Danny Trevathan and Wesley Woodyard: Bluegrass Bullies Turned Denver Broncos

Dustin Bradford/Getty Images

Dustin Bradford/Getty Images

With such stellar names as Peyton Manning, Von Miller, Champ Bailey and Wes Welker to be found on the 2013 Denver Broncos‘ roster, it’s important to remember that numerous other cogs in the machine are at work.

Those bearing the names of Orlando Franklin, Mitch Unrein and Jacob Tamme are just as vital to the Broncos’ success, but will never get interviewed by the likes of Michele Tafoya or Lisa Salters during big games.

Nevertheless, without their contributions, the Broncos — AFC powerhouse that they are — would never be able to realize their full potential, which many of us hope ends in Manning and owner Pat Bowlen hoisting the Lombardi trophy next February.

Among these players is Danny Trevathan, a lightly regarded linebacker from the University of Kentucky — selected in Round 6 of the 2012 NFL draft — who has won the admiration of defensive coordinator Jack Del Rio and head coach John Fox, among others.

Because 2012 was not one of the brightest moments in the generally pallid career of former Bronco — and current Chicago Bears linebacker D.J. Williams – Trevathan was able to step in for Williams during his nine-game suspension.

When given the opportunity, Trevathan made big plays to the keen eye of the diligent film watcher, such as a sack at a key interval in a 31-23 win over the Cincinnati Bengals. While on special teams, he is diligent in his assignments and does whatever it takes to ensure the Broncos are on the winning path.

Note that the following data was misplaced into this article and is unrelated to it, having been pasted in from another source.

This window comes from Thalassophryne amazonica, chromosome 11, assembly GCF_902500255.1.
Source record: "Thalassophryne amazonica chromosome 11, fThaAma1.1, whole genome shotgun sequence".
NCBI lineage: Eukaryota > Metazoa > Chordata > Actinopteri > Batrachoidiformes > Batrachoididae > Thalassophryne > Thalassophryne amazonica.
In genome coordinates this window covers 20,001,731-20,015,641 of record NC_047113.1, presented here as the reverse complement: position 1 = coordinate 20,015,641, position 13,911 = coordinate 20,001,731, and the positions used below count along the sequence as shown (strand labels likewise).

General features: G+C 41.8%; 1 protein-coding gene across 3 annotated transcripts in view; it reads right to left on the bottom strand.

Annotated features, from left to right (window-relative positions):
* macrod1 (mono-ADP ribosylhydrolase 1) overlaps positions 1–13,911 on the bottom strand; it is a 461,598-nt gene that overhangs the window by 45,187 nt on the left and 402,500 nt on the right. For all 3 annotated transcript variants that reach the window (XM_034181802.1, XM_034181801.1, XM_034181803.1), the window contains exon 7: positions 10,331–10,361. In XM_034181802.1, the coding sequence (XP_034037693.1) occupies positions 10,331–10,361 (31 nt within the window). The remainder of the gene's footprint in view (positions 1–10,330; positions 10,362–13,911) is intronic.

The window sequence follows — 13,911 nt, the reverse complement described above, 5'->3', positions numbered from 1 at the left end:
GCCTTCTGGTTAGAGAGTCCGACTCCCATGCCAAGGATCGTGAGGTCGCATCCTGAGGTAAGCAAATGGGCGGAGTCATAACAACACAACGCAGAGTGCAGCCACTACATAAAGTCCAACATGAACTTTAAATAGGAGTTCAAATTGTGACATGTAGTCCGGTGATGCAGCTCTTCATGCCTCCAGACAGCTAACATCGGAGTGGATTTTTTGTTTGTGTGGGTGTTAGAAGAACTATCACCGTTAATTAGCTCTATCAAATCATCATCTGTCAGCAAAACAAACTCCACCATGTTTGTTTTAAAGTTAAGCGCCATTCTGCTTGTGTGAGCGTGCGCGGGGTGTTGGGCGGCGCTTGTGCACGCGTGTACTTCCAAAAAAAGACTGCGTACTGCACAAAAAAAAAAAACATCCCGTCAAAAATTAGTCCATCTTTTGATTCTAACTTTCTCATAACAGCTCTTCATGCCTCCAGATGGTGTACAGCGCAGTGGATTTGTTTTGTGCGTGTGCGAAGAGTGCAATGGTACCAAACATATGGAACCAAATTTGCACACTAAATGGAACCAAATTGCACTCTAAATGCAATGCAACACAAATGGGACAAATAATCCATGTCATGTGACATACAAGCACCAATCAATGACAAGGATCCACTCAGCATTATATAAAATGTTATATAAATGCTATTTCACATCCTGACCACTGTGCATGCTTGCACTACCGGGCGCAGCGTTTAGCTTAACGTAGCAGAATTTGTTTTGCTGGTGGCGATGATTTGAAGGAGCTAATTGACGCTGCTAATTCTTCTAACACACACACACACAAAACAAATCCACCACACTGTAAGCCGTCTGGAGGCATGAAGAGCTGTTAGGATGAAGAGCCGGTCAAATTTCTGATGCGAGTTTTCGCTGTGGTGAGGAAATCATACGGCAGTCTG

Trevathan always interacts with fans on Twitter, as well, and even follows some of us — I being among that fortuitous number — while all the while, he speaks of doing what is best for the franchise and wants to be a key contributor on a Super Bowl championship team.

While much of Trevathan’s potential has yet to be unsheathed, he is eerily similar to another former Kentucky Wildcat linebacker who has become a Bronco, Wesley Woodyard.

Woodyard, incidentally, went undrafted in 2008, but really proved to excel under Del Rio’s guidance. In 2012, Woodyard amassed 73 solo tackles, 5.5 sacks and 3 interceptions — including two that were highly pivotal in changing momentum in games against the Houston Texans and New Orleans Saints, respectively.

To me, Woodyard and Trevathan represent what the Broncos are all about, hard-working lunch pail types who do whatever is necessary (within the rules of course) to win.

For every Peyton Manning or Von Miller-type on the roster, there are four or five Woodyard and Trevathan types, which sets up the recipe for what could be an outstanding season at 5,280 feet.

The good news is that later this month, training camps will commence all over the NFL and even more storylines, many of which, I trust, will involve Woodyard and Trevathan contributing more fully at Broncos headquarters.

Post By Brad James (38 Posts)

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